Nowadays, he’s a gutless puke, but there was a time when Matt Cooke was a fan favourite player in Vancouver. Give Charron credit for bravely being the first former Cooke acolyte to admit the dirty truth:
I used to be a huge Matt Cooke fan when he was with the Canucks, but that was before he morphed into the Matt Cooke he is today. There was a time when he was a pest, but he didn’t hit dirty, he just annoyed. There was a time when, in the wake of the Todd Bertuzzi suspension, Matt Cooke was moved to his spot on the Canucks’ top line with Brendan Morrison and Markus Naslund and scored three goals and was a +9 during a six game winning streak which won the Canucks the division title
[...] Matt Cooke was once what Alex Burrows is right now: a marginal top line player who was a fan favourite. Burrows isn’t dirty, just annoying if you’re wearing a different jersey, and this is what Matt Cooke used to be, and, while I hate the ‘pest’ role, a lot of players do it very effectively without putting anyone but themselves in danger.
Oh my, Matt, how things have changed.
Charron is spot on about Cooke once being what Burrows is now, and fans love those sorts of players: underdogs who find chemistry with the stars and find an invaluable niche filling gaps. I’ve gone on record that Alex Burrows is my favourite player (or was, before a certain fourth-line winger agreed to Scrabble me), and Matt Cooke once was for a lot of the same reasons. I’m not so into him now.
We like to poke fun at Sami Salo’s injury history (it’s sort of remarkable). But HTTN points out the guts and resolve it takes to rehabilitate that many debilitating injuries. He deserves a ton of credit for working his way back, especially at his age. HTTN:
At the age of 36, [Salo] has suffered no fewer than 40 injuries during his hockey playing career. The latest of which is a ruptured Achilles tendon suffered in the off-season, which to this point still offers no guarantee of a complete recovery.
Salo is not like me – just another person who’s into an active, healthy lifestyle. We’re talking about a professional athlete, someone who has dedicated his entire life to playing hockey, and whose sport has only given back grief.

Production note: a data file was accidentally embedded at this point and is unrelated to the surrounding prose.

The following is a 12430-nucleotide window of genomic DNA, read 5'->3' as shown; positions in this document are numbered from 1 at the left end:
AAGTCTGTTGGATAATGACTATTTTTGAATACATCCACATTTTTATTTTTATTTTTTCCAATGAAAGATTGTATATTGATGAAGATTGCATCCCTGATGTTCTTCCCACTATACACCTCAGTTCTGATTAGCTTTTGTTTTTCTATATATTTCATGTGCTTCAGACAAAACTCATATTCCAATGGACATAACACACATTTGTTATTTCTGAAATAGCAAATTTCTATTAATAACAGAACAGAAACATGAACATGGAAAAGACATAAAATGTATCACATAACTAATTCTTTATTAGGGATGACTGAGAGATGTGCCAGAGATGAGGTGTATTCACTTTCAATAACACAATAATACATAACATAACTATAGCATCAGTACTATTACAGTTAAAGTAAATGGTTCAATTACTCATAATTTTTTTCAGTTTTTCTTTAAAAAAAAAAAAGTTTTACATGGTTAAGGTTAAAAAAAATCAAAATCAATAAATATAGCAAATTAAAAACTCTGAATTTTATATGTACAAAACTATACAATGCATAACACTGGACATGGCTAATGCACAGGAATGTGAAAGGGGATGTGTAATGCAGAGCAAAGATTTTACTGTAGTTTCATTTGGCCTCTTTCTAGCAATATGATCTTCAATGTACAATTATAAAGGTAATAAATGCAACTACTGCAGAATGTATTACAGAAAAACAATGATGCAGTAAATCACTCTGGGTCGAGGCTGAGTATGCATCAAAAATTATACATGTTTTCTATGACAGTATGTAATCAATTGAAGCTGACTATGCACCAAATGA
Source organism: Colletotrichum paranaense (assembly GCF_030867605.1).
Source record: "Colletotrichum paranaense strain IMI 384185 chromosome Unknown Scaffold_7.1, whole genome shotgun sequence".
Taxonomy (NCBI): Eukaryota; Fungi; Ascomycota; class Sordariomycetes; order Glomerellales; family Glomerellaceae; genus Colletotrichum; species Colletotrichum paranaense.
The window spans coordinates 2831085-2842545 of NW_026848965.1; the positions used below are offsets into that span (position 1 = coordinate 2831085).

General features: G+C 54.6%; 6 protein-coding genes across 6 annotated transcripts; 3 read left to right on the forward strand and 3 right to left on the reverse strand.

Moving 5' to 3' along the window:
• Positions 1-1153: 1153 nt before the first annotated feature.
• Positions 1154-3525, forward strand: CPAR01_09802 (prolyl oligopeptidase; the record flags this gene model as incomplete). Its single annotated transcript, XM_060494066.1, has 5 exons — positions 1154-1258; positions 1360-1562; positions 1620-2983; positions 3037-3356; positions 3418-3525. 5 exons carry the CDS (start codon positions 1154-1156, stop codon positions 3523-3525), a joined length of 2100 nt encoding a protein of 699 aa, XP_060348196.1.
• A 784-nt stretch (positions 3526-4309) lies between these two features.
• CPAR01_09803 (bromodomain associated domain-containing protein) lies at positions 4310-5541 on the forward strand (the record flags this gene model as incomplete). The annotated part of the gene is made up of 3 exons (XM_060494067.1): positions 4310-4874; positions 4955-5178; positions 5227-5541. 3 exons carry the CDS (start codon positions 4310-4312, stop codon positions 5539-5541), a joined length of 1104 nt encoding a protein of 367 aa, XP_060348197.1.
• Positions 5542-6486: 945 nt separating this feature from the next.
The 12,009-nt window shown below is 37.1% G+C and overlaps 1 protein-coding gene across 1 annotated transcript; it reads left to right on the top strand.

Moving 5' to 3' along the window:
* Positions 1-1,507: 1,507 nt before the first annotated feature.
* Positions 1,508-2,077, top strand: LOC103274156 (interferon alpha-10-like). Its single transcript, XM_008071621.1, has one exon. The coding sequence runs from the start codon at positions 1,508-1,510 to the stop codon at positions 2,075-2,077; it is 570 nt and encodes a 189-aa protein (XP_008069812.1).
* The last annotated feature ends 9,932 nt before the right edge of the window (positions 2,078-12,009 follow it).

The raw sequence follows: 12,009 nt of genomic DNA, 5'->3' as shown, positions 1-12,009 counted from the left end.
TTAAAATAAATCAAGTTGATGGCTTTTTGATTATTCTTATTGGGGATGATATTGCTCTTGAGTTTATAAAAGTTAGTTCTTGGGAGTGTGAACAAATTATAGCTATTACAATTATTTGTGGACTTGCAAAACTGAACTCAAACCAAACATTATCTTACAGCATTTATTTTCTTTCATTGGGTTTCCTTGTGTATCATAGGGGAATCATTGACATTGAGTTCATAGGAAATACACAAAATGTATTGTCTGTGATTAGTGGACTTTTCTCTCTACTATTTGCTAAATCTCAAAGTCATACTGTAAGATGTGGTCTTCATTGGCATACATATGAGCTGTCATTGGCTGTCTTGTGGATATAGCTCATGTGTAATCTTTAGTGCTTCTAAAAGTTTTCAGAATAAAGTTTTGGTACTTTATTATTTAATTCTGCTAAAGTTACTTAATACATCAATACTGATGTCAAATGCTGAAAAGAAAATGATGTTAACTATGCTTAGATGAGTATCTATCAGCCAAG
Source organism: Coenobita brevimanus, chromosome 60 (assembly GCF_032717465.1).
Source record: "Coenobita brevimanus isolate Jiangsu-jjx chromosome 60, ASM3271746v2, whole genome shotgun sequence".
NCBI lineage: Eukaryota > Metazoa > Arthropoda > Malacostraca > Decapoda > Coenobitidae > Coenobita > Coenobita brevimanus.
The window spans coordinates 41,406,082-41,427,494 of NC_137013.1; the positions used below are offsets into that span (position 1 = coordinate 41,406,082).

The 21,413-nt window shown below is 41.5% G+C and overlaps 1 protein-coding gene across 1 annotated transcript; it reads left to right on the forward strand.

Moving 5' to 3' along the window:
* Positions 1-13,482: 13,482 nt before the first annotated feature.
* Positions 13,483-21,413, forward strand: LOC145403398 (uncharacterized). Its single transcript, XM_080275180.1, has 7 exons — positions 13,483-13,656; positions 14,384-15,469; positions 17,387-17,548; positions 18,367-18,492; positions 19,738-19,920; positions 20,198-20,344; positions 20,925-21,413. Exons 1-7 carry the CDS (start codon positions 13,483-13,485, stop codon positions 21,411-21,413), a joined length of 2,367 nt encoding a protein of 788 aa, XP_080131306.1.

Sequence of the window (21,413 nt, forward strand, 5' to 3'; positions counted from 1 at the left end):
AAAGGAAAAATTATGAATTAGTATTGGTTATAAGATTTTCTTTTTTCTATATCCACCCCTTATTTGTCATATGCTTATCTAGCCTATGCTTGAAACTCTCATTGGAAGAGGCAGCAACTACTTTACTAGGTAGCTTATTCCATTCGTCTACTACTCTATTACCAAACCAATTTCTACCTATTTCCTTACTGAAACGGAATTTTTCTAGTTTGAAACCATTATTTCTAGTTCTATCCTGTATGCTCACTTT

Everytime Salo has been injured, it has been gut-check time. Will he have it in him to perform the rehab necessary to repair this injury? After the muscles, tendons, and bones are healed, will he be willing to get his body back into the same shape it was in before? We’re not talking about good shape, or excellent shape, we’re talking elite athlete shape.
We often forget the humanity of the athletes for whom we cheer. Salo had to be even more frustrated than the fans were with this latest freak accident, but rather than show him support or root for his return, we grumbled about his cap hit and wished the injury-prone blight away. And, of course, al he did instead was work his ass off to get back when he could have safely retired without anybody batting an eye. Great work by HTTN.
Friedman’s 30 thoughts are always a must-read, and this week’s installment is no exception. But I’m particularly interested in thought #4, which sounds suspiciously like a speculation made by PITB at the beginning of the season. Friedman:
No one was happier about Henrik Sedin’s Hart Trophy victory than brother Daniel. I would wager, however, that part of the motivation for Daniel’s spectacular season is Henrik owning that hardware. They are fiercely competitive with each other (in a good way) and Daniel undoubtedly doesn’t like Henrik having one up on him.
The phrase you are looking for, Elliotte, is out for blood
, and the praise you are looking for is rightly ours. Fork it over, pal.
If you think the injuries, cap issues, and the looming trade deadline are throwing the Canucks’ roster into a bit of a tizzy, consider the poor Manitoba Moose, who have to deal with all the same issues as well as another hockey team taking their players. Imagine having to worry about the roster of two hockey teams at once. Sometimes we forget that every prospect who gets a brief sniff of the NHL is actually a vital part of the Moose’s core. Campbell also details how Alex Edler and Sami Salo’s injuries have effected the Moose, and how Chris Tanev’s return would be welcome. I’m particularly interested in Lorne Henning’s indication that Tanev has too much potential to stay with the team just to sit:
If Andrew Alberts is ready to go after his latest injury setback, and there were indications that could have been in last night’s late game, then the Canucks will have eight defencemen with Salo’s return.
And that leaves open the possibility of Tanev’s return to the Moose.
“Andrew Alberts is coming back, too, so we’re going to have a lot of defencemen,” Canucks assistant GM Lorne Henning said Monday. “Chris has played very well but if everybody’s back, chances are we’ll want him to keep playing. He’s played phenomenal.”
Unfortunately for Moose fans, he jinxed everything and the Keith Ballard injury knocked the Canucks back down a guy. It also complicated things for both organizations’ plans for Tanev. The Canucks and the Moose want him to play somewhere, but if Salo returns to starting roster on Saturday, Tanev will effectively be the Canucks’ seventh healthy defenseman. What do they do with him at this point? Ballard and Edler are a long way off. Provided nobody else gets hurt, how long do the Canucks let Tanev sit in the press box without game action? If I were Rome and Alberts, I’d watch it, because every shaky outing is an excuse to get Tanev back in the lineup. Should keep both guys on their toes.